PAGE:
I hereby declare that Mahler's Das Lied be classified as a dwarf-symphony! :D
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Postby bignaf » Fri Sep 22, 2006 10:10 am

but I answered it in a more clever way. :)

Bruckner's 9th is incomplete.
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Postby shostakovich » Sat Sep 23, 2006 8:37 pm

Catmando wrote:
shostakovich wrote:How about this theory? Mahler's "Symphony #8" is not really a symphony. DLVDE is also not a symphony. So when he wrote the so-called 9th, it was really the 8th. That's how he tried to fake out fate. But fate outfoxed him. He called the 9th "10th", and he never finished. So, there is only one major composer (that I can think of) after Beethoven who managed to finish a 9th. WHO WAS IT?

Note, Dvorak's New World was the 5th at the time of his death. The first 4 were only published after he died. Vaughan Williams' Sea Symphony, so-called #1, is not really a symphony for the same reason Mahler's "8th" isn't. So VW did not finish a 9th. Fate got a bit testy over the ploy, and got VW just before the premiere recording of the "9th", actually his 8th, making absolutely certain there would be no 9th.

So who, after Beethoven, finished a "9th"? Fate doesn't bother with minor leaguers, so we shouldn't either.
Shos


Why, it was you Shostakovich, of course! :)


Aw, shucks :wink:
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Postby shostakovich » Sat Sep 23, 2006 9:00 pm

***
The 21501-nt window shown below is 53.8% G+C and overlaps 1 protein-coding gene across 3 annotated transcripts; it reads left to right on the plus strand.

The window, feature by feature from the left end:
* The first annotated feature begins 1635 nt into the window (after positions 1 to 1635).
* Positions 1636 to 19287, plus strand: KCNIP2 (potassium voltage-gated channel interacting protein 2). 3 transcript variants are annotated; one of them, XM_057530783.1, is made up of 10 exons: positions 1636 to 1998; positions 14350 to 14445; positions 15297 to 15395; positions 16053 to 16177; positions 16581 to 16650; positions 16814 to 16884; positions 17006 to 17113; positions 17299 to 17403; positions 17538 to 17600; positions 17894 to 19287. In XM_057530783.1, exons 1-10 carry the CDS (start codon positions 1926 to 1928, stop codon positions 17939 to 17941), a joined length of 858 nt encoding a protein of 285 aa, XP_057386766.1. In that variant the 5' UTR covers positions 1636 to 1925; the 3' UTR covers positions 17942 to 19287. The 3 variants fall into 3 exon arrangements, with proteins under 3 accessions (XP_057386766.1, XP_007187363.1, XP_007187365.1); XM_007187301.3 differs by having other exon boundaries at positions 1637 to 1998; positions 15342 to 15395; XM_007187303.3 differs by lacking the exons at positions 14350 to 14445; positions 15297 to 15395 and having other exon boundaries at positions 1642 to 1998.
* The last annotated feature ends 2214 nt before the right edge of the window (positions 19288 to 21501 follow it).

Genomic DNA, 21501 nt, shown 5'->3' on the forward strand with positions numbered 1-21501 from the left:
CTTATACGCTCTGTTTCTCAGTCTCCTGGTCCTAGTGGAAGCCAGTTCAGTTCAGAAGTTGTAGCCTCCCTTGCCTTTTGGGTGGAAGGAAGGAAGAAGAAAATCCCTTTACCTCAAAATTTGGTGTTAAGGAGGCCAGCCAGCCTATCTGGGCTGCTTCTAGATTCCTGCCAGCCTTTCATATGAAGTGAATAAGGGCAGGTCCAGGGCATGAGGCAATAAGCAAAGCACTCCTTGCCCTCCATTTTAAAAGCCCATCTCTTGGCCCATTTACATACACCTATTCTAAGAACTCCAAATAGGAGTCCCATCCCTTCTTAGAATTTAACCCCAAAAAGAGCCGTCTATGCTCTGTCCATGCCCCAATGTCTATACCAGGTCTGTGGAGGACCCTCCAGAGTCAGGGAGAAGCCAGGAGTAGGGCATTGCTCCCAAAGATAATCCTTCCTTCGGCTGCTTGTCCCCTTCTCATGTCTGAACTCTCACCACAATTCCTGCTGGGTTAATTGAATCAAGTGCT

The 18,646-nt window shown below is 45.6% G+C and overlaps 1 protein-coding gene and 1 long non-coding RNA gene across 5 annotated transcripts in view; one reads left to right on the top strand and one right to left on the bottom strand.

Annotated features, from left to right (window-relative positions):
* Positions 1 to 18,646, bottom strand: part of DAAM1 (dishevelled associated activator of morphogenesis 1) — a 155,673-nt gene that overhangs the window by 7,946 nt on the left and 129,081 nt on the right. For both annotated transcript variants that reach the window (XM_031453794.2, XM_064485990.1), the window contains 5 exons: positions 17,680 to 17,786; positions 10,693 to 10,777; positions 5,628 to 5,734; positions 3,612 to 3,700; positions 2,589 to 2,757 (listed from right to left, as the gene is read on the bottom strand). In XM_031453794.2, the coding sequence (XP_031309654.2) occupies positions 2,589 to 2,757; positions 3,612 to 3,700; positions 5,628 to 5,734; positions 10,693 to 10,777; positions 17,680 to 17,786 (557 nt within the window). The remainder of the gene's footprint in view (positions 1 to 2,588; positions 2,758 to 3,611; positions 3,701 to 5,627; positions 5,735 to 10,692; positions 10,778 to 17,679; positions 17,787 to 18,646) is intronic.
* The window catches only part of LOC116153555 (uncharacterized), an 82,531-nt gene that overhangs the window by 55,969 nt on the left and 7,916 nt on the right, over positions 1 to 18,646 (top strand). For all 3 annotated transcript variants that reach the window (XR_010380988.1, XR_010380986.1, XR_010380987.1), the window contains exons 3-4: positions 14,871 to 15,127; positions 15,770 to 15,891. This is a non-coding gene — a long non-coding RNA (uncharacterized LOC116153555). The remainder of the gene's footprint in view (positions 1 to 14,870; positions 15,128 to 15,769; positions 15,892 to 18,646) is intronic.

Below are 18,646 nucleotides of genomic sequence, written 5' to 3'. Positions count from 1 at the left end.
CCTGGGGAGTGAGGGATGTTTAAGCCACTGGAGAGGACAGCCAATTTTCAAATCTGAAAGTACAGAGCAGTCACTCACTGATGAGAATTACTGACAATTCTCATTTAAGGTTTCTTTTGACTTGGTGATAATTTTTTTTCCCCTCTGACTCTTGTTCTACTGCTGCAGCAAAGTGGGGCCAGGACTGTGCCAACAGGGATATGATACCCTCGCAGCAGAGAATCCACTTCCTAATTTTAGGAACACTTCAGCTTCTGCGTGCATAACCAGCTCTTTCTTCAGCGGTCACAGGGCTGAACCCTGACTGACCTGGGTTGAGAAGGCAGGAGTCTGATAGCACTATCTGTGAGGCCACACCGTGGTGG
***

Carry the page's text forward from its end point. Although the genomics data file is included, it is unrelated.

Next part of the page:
Yup, Cat and Big knew who I had in mind.

Thanks, Shap for applying the "Dvorak rule" to Bruckner. And Arnold is most definitely a minor leaguer in my estimation. Spohr, too. To save my duff, I'll probably have to demote any other symphonist to the minors --- like Miaskovsy, who wrote almost 30. :roll:

Shos
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Postby Peter » Sun Sep 24, 2006 11:30 am

shostakovich wrote:Yup, Cat and Big knew who I had in mind.

Thanks, Shap for applying the "Dvorak rule" to Bruckner. And Arnold is most definitely a minor leaguer in my estimation.

Shos


Well, Shos, it looks like your comment so hurt Sir Malcolm that he lost the will to live. :wink:
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Postby Shapley » Sun Sep 24, 2006 6:22 pm

Sure, enough! I hadn't heard it till now, so I Googled it:

Sir Malcolm Arnold, R.I.P.

V/R
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Postby shostakovich » Mon Sep 25, 2006 4:00 pm

Peter wrote:
shostakovich wrote:Yup, Cat and Big knew who I had in mind.

Thanks, Shap for applying the "Dvorak rule" to Bruckner. And Arnold is most definitely a minor leaguer in my estimation.

Shos


Well, Shos, it looks like your comment so hurt Sir Malcolm that he lost the will to live. :wink:


Oh, the guilt! I feel terrible. I really love his English Dances, and I'll never have a chance to tell him now. :( :( :( :cry: :cry:

Mortified
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Postby Peter » Mon Sep 25, 2006 7:07 pm

Shos, you're both a wise man and a naughty boy! But then, aren't we all? :flex:
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Postby Trumpetmaster » Fri Sep 29, 2006 1:53 pm

Sad to hear about Arnold....
He wrote a fabulous Brass Quintet!